There is a reason your customers come to you for service. Perhaps its location, the oil you pour or even the amenities offered in your waiting room. But more often than not, it’s the customer experience your crew provides. A vehicle is one of the greatest financial investments a consumer can make, and your customers come to you because they trust you will help them protect their investments. Sometimes that means offering them more than the maintenance performed under the hood.
As we transition from the frigid temperatures we faced this winter to subsequently warmer weather, you’ll see more and more traffic through your bays as the country gears up for summer vacations. With everyone piling in and out of their cars, carting luggage, dirty baseball equipment, sandy beach towels and the stuff of everyday life, now might be a good time to consider selling floor mats.
“People always talk about messy winter weather, but there is messy spring and summer weather, too. It’s not isolated to just one season,” said Paula Strelczyk, Operations Logistics and Wholesale director for MacNeil Automotive Products, LTD.
That makes floor mats a logical item to stock in your shop.
“In a quick lube, a customer is there for a service,” Strelczyk said. “What a great opportunity to offer consumers a product that will protect their investment while they are there.”
Adding another product to your shop means an added inventory component, but deciding how large your floor mat selection should be can be a simple task. As with other products you stock, your floor mat inventory would largely depend on the footprint of your location and how much space you have in your shop or waiting room area. But after taking a look around your shop, there’s one other indicator that stocking a selection of floor mats might be right for you: the floorboards of the vehicles driving into your bays every day.
Most likely, part of your multi-point service includes a quick vacuum. While you are performing the service, see how many of your customers could truly benefit from the product offering.
If you decide carrying floor mats would provide added value for your customers and boost to your bottom line, your supplier can help you decide what will work best for your location.
“It depends on the actual space and how they could incorporate the product into the shop. We offer a couple of different packages for resellers,” Strelcyzk said. “One of them is our Authorized Reseller Program. You get a universal display rack that houses nine to ten all-vehicle, four-piece mat sets and different universal assortment packages. We also have rack displays and countertop displays that can spark interest.”
Though floor mats can be customized and can vary by make and model, offering a universal product is not out of the question and is most likely your best bet as most shops see and service an eclectic mix of vehicles each day.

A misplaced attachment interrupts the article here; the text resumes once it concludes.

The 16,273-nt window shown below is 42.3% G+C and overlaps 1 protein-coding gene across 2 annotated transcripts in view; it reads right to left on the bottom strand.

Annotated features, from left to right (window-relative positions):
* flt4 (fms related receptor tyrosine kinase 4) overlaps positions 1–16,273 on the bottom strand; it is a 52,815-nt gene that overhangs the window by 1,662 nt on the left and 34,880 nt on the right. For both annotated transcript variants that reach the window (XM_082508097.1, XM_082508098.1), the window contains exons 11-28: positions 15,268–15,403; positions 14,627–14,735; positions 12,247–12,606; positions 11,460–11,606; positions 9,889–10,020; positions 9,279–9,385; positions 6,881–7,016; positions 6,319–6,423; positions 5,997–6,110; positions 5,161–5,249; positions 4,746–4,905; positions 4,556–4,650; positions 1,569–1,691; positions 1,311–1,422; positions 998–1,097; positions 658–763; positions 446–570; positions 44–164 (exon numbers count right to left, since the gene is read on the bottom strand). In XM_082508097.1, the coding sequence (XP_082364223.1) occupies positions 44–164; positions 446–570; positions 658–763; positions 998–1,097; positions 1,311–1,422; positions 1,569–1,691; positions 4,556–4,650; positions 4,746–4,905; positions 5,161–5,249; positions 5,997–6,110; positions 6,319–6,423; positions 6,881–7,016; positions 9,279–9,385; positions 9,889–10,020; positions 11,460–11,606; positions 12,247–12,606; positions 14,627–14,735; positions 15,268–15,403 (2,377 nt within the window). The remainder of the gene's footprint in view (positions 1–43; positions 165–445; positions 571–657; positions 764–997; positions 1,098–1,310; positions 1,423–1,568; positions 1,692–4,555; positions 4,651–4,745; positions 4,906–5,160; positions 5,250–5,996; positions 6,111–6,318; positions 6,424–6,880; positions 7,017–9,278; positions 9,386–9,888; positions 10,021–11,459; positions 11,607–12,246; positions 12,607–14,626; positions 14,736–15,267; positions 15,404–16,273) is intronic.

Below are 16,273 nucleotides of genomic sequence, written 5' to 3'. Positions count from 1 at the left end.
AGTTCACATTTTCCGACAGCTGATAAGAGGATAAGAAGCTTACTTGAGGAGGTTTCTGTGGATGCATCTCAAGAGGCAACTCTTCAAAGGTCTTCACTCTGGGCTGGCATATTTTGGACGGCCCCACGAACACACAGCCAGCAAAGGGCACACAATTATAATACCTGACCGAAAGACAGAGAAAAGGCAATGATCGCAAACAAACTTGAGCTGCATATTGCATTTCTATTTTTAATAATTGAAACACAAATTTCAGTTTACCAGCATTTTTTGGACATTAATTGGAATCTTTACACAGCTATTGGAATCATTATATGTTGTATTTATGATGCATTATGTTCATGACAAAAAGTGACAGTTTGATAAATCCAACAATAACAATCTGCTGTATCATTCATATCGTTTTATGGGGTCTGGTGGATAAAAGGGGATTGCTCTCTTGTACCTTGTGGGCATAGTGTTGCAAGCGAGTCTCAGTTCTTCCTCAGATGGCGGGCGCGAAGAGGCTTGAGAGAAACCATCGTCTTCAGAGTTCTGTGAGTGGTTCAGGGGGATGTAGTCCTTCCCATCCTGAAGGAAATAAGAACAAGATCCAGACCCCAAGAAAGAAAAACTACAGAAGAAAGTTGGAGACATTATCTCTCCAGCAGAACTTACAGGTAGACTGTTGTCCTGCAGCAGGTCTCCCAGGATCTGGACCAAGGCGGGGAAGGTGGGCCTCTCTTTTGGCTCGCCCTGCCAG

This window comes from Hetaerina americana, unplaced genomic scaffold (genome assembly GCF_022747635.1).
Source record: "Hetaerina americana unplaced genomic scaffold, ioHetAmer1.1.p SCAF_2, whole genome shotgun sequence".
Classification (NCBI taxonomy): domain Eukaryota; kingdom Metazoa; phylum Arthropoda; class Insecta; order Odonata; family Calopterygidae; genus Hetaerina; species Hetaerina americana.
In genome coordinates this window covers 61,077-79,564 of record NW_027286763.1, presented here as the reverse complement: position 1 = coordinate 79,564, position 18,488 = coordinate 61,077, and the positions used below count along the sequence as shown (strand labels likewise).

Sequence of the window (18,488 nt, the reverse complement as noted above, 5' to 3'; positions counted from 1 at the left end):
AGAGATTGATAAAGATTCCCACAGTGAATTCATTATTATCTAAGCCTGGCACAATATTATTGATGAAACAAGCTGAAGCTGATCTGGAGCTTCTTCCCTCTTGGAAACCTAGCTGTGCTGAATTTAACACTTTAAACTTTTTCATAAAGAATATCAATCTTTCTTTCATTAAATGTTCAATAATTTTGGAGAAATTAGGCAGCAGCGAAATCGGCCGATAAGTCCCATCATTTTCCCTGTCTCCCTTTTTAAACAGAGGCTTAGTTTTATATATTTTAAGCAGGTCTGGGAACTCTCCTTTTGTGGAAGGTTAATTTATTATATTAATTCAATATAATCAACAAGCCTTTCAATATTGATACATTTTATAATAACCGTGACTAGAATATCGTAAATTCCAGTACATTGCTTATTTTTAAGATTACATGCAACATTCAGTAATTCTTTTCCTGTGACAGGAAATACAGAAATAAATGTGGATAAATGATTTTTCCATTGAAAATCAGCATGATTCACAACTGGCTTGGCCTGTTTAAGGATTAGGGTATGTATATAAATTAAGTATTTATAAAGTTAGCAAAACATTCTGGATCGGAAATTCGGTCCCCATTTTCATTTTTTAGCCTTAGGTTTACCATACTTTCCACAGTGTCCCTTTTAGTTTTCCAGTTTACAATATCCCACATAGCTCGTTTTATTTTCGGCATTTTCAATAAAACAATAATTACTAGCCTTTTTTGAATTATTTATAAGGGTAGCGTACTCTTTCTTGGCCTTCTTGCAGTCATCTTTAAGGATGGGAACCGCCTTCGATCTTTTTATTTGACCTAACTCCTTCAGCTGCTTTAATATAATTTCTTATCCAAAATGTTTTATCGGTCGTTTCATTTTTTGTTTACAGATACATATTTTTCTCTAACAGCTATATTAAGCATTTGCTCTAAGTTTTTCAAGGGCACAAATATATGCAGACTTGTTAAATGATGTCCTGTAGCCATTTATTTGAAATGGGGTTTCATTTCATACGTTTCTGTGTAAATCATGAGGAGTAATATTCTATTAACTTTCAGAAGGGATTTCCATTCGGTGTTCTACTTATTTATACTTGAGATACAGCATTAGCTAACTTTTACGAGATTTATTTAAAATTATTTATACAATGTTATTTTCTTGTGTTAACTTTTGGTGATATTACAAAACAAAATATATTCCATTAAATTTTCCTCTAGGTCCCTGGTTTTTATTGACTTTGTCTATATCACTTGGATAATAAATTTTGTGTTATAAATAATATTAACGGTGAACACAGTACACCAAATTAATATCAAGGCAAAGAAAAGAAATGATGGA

“Universal products are pretty easy to sell,” Strelczyk said. “They’re not too SKU intensive, so if you have someone looking at floor mats while they have their car serviced, they would be able to pick something out at that particular time, and it wouldn’t need to be a special order.”
Some floor mats can be made to look and fit like they were made for that particular car.
“There are two unique designs for the front,” Strelczyk said. “They are not mirror images of one another and take into consideration multiple factors of the floor design. The mats are designed to be trimmed, depending on where the brake and gas pedals are or if there is a trunk release lever. When they are placed in the vehicle, they become almost like a custom mat.”
Becoming a one-stop shop is an industry trend that isn’t likely to disappear. Shops are adding minor repair and brake services, tire services and expanding their product offerings to fully service customer vehicles from the inside out. Carrying an assortment of floor mats is another step in the one-stop- shop direction without significant inventory and equipment costs.
“Depending on the package, vendor costs typically range from $300-$700 and that would be operator cost, not retail,” Strelczyk said. “That includes an assortment of offerings dependent on the actual size of the footprint available.”
It’s possible you’ve already seen floor mats as a logical addition to your product line up. If so, it might be beneficial to check with your supplier to see what else they have to offer as the country heads into driving season.
“If an operator was already carrying floor mats in the shop, WeatherTech, for example, has products like our BumpStep available,” Strelczyk said. “It is a product that goes into a 2x2 receiver hitch and protects the vehicle from damage to the bumper.”
CargoTech cargo containment systems are also a logical offering.
“It is designed to help secure cargo, such as groceries, cartons, etc. and keep things contained in the back of one’s SUV or sedan,” Strelczyk said. “The super-grippy underside ensures your cargo remains stable, and you can configure them to fir around whatever you are carrying, whether it be bags or equipment.”
According to Strelczyk, if you offer interior protection products, offering exterior protection products may also be a smart move.
““Honestly, for a quick lube location, both interior and exterior protection products would be a good mix,” Strelczyk said. “Sometimes people don’t realize what they need or want until they actually see the items on display.”
Meeting the wants and needs of your customers is the foundation on which you’ve built your business. Free Wi-Fi, clean waiting areas and complimentary coffee and beverages is one way to accomplish that. However, customers come to you because you help protect one of their largest investments, and maybe this year it’s time to consider protecting them from the outside in.